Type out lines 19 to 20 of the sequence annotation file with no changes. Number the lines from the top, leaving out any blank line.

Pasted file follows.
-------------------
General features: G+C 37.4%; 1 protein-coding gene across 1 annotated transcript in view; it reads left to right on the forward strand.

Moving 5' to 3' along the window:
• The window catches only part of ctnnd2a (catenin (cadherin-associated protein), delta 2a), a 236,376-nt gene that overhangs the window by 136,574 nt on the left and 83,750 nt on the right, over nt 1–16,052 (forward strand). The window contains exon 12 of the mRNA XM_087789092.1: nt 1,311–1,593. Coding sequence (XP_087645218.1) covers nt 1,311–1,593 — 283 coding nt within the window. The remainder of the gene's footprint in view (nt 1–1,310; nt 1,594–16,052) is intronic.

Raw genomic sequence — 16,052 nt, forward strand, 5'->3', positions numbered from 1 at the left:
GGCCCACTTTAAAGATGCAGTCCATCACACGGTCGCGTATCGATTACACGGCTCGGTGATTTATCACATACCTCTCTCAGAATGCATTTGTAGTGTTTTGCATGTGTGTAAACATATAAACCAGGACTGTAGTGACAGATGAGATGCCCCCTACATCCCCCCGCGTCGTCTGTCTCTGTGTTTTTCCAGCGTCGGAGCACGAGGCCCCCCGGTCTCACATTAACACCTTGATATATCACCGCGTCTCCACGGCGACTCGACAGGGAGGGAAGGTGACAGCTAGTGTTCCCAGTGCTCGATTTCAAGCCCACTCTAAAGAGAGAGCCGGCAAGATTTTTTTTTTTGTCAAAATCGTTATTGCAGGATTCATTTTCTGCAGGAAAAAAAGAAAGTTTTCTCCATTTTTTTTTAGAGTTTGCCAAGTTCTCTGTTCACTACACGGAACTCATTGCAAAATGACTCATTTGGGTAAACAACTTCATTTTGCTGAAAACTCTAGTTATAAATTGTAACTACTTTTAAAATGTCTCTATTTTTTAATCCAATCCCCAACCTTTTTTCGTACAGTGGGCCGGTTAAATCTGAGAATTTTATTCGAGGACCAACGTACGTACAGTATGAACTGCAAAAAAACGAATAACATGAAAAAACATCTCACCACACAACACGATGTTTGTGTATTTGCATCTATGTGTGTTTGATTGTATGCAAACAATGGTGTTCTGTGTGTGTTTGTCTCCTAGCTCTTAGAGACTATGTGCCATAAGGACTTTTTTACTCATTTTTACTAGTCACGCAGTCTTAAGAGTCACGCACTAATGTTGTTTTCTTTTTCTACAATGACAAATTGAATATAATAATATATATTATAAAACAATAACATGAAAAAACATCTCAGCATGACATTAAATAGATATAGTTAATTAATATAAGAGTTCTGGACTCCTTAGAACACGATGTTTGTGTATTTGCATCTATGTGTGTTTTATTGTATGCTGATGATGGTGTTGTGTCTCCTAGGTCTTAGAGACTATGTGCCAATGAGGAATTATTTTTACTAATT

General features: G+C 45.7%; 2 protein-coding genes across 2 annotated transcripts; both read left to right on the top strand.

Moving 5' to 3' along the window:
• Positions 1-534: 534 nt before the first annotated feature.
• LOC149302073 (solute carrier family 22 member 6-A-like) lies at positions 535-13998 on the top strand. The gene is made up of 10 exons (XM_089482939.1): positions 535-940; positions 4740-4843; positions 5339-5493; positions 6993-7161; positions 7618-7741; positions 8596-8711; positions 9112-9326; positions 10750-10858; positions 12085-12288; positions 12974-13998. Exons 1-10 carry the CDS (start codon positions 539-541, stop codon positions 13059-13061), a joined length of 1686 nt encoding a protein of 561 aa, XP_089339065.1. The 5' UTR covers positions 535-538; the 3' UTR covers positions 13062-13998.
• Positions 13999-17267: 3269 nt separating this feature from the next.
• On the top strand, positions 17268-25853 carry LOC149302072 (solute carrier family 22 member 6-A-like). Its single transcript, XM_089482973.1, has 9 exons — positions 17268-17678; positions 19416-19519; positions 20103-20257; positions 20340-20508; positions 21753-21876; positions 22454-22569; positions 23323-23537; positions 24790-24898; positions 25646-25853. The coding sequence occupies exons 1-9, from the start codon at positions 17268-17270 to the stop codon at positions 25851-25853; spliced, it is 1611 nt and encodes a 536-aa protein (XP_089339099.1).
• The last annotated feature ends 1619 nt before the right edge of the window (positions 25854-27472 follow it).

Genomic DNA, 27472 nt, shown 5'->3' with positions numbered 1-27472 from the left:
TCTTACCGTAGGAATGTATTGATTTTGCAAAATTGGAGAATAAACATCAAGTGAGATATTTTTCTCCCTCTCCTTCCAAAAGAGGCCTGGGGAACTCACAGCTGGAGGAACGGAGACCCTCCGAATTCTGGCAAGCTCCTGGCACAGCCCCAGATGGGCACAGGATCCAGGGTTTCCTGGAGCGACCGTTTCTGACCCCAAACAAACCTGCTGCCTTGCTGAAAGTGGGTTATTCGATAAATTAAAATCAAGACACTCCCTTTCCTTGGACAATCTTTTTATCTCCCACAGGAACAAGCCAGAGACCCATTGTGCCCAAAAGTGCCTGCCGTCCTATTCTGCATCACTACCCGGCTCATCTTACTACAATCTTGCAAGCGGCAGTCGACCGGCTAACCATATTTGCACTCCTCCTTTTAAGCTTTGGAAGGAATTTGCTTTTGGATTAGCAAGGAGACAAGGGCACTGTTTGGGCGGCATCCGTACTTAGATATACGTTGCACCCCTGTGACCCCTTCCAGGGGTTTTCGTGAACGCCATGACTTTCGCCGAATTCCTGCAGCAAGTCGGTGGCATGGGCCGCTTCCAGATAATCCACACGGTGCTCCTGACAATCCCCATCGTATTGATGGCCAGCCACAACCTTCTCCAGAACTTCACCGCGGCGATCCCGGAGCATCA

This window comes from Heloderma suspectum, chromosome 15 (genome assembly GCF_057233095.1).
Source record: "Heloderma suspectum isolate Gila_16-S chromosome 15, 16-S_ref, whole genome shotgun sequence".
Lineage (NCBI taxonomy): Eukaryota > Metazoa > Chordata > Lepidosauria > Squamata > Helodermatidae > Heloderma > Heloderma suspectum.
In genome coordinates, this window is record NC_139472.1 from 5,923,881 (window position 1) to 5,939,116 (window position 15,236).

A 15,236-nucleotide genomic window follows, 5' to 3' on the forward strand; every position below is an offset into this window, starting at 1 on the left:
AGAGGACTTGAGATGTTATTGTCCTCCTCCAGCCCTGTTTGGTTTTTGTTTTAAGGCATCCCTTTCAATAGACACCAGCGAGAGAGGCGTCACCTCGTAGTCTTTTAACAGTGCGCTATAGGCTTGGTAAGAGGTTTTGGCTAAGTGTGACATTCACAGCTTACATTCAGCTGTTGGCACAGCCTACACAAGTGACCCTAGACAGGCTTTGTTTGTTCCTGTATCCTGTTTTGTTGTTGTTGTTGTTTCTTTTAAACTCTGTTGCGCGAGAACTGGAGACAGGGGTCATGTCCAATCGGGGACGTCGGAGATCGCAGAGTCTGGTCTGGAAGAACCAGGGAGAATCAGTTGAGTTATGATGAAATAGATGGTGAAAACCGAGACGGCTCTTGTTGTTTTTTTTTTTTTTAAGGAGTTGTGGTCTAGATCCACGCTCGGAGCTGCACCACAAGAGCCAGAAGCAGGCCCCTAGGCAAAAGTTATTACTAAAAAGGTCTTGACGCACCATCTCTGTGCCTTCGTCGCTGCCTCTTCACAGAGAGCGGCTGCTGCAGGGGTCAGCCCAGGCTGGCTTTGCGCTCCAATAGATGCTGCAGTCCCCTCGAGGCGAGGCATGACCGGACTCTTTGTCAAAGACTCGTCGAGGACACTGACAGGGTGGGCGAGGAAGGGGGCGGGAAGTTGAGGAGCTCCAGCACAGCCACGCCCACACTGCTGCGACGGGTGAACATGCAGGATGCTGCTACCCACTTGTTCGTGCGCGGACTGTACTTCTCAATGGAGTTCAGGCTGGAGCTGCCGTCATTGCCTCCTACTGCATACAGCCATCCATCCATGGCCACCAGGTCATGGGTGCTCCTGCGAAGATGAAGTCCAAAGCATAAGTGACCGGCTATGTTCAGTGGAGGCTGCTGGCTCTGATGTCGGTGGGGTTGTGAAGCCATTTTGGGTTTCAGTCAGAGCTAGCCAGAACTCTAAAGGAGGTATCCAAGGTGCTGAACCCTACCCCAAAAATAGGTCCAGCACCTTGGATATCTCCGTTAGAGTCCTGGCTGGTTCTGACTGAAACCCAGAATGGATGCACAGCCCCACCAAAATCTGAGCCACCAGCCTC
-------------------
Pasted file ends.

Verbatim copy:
A 15,236-nucleotide genomic window follows, 5' to 3' on the forward strand; every position below is an offset into this window, starting at 1 on the left:
AGAGGACTTGAGATGTTATTGTCCTCCTCCAGCCCTGTTTGGTTTTTGTTTTAAGGCATCCCTTTCAATAGACACCAGCGAGAGAGGCGTCACCTCGTAGTCTTTTAACAGTGCGCTATAGGCTTGGTAAGAGGTTTTGGCTAAGTGTGACATTCACAGCTTACATTCAGCTGTTGGCACAGCCTACACAAGTGACCCTAGACAGGCTTTGTTTGTTCCTGTATCCTGTTTTGTTGTTGTTGTTGTTTCTTTTAAACTCTGTTGCGCGAGAACTGGAGACAGGGGTCATGTCCAATCGGGGACGTCGGAGATCGCAGAGTCTGGTCTGGAAGAACCAGGGAGAATCAGTTGAGTTATGATGAAATAGATGGTGAAAACCGAGACGGCTCTTGTTGTTTTTTTTTTTTTTAAGGAGTTGTGGTCTAGATCCACGCTCGGAGCTGCACCACAAGAGCCAGAAGCAGGCCCCTAGGCAAAAGTTATTACTAAAAAGGTCTTGACGCACCATCTCTGTGCCTTCGTCGCTGCCTCTTCACAGAGAGCGGCTGCTGCAGGGGTCAGCCCAGGCTGGCTTTGCGCTCCAATAGATGCTGCAGTCCCCTCGAGGCGAGGCATGACCGGACTCTTTGTCAAAGACTCGTCGAGGACACTGACAGGGTGGGCGAGGAAGGGGGCGGGAAGTTGAGGAGCTCCAGCACAGCCACGCCCACACTGCTGCGACGGGTGAACATGCAGGATGCTGCTACCCACTTGTTCGTGCGCGGACTGTACTTCTCAATGGAGTTCAGGCTGGAGCTGCCGTCATTGCCTCCTACTGCATACAGCCATCCATCCATGGCCACCAGGTCATGGGTGCTCCTGCGAAGATGAAGTCCAAAGCATAAGTGACCGGCTATGTTCAGTGGAGGCTGCTGGCTCTGATGTCGGTGGGGTTGTGAAGCCATTTTGGGTTTCAGTCAGAGCTAGCCAGAACTCTAAAGGAGGTATCCAAGGTGCTGAACCCTACCCCAAAAATAGGTCCAGCACCTTGGATATCTCCGTTAGAGTCCTGGCTGGTTCTGACTGAAACCCAGAATGGATGCACAGCCCCACCAAAATCTGAGCCACCAGCCTC